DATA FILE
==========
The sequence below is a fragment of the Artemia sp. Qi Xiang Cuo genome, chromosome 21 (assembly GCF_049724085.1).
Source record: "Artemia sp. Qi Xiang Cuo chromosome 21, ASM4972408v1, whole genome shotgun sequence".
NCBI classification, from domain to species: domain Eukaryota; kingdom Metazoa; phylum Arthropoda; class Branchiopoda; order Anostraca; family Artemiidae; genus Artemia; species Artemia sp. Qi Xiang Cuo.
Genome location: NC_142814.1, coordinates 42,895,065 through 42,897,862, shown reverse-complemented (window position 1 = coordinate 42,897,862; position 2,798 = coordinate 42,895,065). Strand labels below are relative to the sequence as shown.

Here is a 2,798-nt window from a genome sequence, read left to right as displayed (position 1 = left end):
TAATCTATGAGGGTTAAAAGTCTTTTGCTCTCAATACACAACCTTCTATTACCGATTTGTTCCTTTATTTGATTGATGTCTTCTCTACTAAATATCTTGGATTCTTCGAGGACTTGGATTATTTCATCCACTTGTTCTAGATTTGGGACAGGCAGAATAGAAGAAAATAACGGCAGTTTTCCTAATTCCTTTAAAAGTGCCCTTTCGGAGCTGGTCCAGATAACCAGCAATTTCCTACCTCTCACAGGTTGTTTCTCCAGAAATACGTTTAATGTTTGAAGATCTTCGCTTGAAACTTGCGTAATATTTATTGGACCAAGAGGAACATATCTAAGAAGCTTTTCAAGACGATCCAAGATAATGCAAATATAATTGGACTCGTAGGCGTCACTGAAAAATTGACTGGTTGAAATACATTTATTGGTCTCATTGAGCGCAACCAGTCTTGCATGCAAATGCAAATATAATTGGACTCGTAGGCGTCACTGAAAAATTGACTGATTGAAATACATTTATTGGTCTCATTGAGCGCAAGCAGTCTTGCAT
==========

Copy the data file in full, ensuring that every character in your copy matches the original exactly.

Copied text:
The sequence below is a fragment of the Artemia sp. Qi Xiang Cuo genome, chromosome 21 (assembly GCF_049724085.1).
Source record: "Artemia sp. Qi Xiang Cuo chromosome 21, ASM4972408v1, whole genome shotgun sequence".
NCBI classification, from domain to species: domain Eukaryota; kingdom Metazoa; phylum Arthropoda; class Branchiopoda; order Anostraca; family Artemiidae; genus Artemia; species Artemia sp. Qi Xiang Cuo.
Genome location: NC_142814.1, coordinates 42,895,065 through 42,897,862, shown reverse-complemented (window position 1 = coordinate 42,897,862; position 2,798 = coordinate 42,895,065). Strand labels below are relative to the sequence as shown.

Here is a 2,798-nt window from a genome sequence, read left to right as displayed (position 1 = left end):
TAATCTATGAGGGTTAAAAGTCTTTTGCTCTCAATACACAACCTTCTATTACCGATTTGTTCCTTTATTTGATTGATGTCTTCTCTACTAAATATCTTGGATTCTTCGAGGACTTGGATTATTTCATCCACTTGTTCTAGATTTGGGACAGGCAGAATAGAAGAAAATAACGGCAGTTTTCCTAATTCCTTTAAAAGTGCCCTTTCGGAGCTGGTCCAGATAACCAGCAATTTCCTACCTCTCACAGGTTGTTTCTCCAGAAATACGTTTAATGTTTGAAGATCTTCGCTTGAAACTTGCGTAATATTTATTGGACCAAGAGGAACATATCTAAGAAGCTTTTCAAGACGATCCAAGATAATGCAAATATAATTGGACTCGTAGGCGTCACTGAAAAATTGACTGGTTGAAATACATTTATTGGTCTCATTGAGCGCAACCAGTCTTGCATGCAAATGCAAATATAATTGGACTCGTAGGCGTCACTGAAAAATTGACTGATTGAAATACATTTATTGGTCTCATTGAGCGCAAGCAGTCTTGCAT